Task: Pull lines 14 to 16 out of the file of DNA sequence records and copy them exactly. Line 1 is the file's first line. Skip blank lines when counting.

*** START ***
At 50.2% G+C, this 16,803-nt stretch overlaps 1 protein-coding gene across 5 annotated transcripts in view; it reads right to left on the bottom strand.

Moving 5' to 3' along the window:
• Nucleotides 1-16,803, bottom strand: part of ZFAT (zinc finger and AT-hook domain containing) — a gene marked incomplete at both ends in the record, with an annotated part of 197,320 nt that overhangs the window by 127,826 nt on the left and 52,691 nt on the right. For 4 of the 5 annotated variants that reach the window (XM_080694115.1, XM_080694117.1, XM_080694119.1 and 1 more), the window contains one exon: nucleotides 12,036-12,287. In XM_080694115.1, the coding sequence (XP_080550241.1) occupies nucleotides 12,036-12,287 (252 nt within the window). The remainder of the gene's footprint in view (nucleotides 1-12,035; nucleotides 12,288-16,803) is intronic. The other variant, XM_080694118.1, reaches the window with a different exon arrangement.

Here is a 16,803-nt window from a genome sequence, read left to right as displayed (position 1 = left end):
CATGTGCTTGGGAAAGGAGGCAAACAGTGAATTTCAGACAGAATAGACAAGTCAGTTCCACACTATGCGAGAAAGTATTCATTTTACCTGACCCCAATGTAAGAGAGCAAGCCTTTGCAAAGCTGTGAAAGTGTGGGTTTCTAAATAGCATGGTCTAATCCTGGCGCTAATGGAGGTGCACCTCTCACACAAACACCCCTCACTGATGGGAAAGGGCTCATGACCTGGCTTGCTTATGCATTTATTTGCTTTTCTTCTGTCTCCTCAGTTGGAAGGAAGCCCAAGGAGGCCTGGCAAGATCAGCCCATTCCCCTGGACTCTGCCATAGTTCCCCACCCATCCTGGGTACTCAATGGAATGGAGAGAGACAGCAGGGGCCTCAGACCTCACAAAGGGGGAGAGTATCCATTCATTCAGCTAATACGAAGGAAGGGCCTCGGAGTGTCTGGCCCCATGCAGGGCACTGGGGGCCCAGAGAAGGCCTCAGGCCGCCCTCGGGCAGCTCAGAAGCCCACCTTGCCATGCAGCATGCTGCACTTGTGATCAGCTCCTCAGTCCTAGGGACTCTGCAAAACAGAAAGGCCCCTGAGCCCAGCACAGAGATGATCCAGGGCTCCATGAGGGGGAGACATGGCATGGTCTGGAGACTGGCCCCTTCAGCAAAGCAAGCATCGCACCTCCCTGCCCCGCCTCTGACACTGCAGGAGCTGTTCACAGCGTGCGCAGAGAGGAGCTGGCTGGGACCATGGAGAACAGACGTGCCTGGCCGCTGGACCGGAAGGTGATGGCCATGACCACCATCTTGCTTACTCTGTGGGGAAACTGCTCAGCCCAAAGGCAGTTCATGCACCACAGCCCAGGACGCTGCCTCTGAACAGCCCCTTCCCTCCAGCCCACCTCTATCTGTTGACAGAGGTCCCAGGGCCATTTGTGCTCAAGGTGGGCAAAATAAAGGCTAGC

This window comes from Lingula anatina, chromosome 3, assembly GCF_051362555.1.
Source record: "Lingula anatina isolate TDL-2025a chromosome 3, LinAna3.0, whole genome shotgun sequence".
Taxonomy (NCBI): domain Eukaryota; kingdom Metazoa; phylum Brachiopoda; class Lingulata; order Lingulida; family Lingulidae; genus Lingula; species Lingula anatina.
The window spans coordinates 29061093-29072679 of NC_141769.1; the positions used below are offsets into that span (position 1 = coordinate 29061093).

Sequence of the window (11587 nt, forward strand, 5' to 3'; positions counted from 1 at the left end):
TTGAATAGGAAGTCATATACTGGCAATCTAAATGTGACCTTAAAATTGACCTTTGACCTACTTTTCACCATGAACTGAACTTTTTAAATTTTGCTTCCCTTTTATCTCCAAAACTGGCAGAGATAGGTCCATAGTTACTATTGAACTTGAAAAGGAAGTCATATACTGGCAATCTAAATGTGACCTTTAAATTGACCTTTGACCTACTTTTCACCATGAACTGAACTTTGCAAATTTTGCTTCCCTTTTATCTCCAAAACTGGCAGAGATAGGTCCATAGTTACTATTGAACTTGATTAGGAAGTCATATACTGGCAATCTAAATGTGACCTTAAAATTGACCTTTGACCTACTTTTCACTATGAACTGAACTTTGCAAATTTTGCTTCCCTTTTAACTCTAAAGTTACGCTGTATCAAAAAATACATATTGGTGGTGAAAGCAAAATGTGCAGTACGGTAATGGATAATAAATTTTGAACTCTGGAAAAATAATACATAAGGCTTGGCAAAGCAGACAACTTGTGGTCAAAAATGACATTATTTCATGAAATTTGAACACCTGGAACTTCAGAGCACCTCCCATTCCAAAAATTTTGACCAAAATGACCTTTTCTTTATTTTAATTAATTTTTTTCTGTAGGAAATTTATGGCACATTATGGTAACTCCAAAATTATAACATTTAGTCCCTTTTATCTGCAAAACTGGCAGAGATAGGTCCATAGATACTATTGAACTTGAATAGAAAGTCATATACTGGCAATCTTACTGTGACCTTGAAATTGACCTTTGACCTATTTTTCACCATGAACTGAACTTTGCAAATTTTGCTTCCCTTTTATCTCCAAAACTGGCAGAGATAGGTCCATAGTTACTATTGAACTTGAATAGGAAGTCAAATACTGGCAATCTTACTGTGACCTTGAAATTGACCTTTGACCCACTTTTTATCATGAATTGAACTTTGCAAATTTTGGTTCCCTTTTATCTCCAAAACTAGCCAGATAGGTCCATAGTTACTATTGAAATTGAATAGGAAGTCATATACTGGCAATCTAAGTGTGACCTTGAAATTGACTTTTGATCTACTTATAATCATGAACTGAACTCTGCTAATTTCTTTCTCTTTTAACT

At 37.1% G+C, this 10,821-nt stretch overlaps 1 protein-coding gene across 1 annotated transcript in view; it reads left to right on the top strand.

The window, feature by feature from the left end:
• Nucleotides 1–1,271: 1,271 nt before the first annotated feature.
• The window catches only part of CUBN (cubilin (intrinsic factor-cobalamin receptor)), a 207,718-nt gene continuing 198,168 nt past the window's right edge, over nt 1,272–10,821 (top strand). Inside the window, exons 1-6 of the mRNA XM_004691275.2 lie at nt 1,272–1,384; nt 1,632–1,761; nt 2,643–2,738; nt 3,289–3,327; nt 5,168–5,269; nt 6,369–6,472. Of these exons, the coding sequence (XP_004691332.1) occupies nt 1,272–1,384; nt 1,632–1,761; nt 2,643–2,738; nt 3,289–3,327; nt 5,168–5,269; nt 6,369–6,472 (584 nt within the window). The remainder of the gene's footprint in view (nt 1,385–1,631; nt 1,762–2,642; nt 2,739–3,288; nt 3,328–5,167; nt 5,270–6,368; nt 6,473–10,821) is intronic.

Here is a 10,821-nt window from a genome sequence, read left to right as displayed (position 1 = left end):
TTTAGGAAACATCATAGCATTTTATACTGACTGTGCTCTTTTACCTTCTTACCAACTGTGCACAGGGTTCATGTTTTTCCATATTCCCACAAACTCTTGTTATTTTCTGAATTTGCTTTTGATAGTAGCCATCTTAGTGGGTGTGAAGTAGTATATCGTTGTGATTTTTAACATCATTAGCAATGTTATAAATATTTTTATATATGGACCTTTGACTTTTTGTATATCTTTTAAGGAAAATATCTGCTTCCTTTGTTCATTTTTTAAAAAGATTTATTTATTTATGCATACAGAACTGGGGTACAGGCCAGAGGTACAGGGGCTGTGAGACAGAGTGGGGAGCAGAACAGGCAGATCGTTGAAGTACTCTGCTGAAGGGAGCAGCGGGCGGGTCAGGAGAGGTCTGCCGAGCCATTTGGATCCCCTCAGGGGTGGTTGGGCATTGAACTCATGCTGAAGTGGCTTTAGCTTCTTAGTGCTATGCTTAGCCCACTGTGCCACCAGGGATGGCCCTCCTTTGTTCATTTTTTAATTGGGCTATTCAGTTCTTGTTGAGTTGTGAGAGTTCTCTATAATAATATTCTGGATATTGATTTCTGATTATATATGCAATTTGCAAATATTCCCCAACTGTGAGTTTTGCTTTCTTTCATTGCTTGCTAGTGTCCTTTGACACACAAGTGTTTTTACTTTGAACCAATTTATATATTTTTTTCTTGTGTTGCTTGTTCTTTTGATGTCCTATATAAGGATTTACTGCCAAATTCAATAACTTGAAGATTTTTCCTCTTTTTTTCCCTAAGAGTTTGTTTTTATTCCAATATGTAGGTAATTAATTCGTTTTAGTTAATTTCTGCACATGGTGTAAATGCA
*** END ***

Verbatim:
• Nucleotides 1–1,271: 1,271 nt before the first annotated feature.
• The window catches only part of CUBN (cubilin (intrinsic factor-cobalamin receptor)), a 207,718-nt gene continuing 198,168 nt past the window's right edge, over nt 1,272–10,821 (top strand). Inside the window, exons 1-6 of the mRNA XM_004691275.2 lie at nt 1,272–1,384; nt 1,632–1,761; nt 2,643–2,738; nt 3,289–3,327; nt 5,168–5,269; nt 6,369–6,472. Of these exons, the coding sequence (XP_004691332.1) occupies nt 1,272–1,384; nt 1,632–1,761; nt 2,643–2,738; nt 3,289–3,327; nt 5,168–5,269; nt 6,369–6,472 (584 nt within the window). The remainder of the gene's footprint in view (nt 1,385–1,631; nt 1,762–2,642; nt 2,739–3,288; nt 3,328–5,167; nt 5,270–6,368; nt 6,473–10,821) is intronic.

Here is a 10,821-nt window from a genome sequence, read left to right as displayed (position 1 = left end):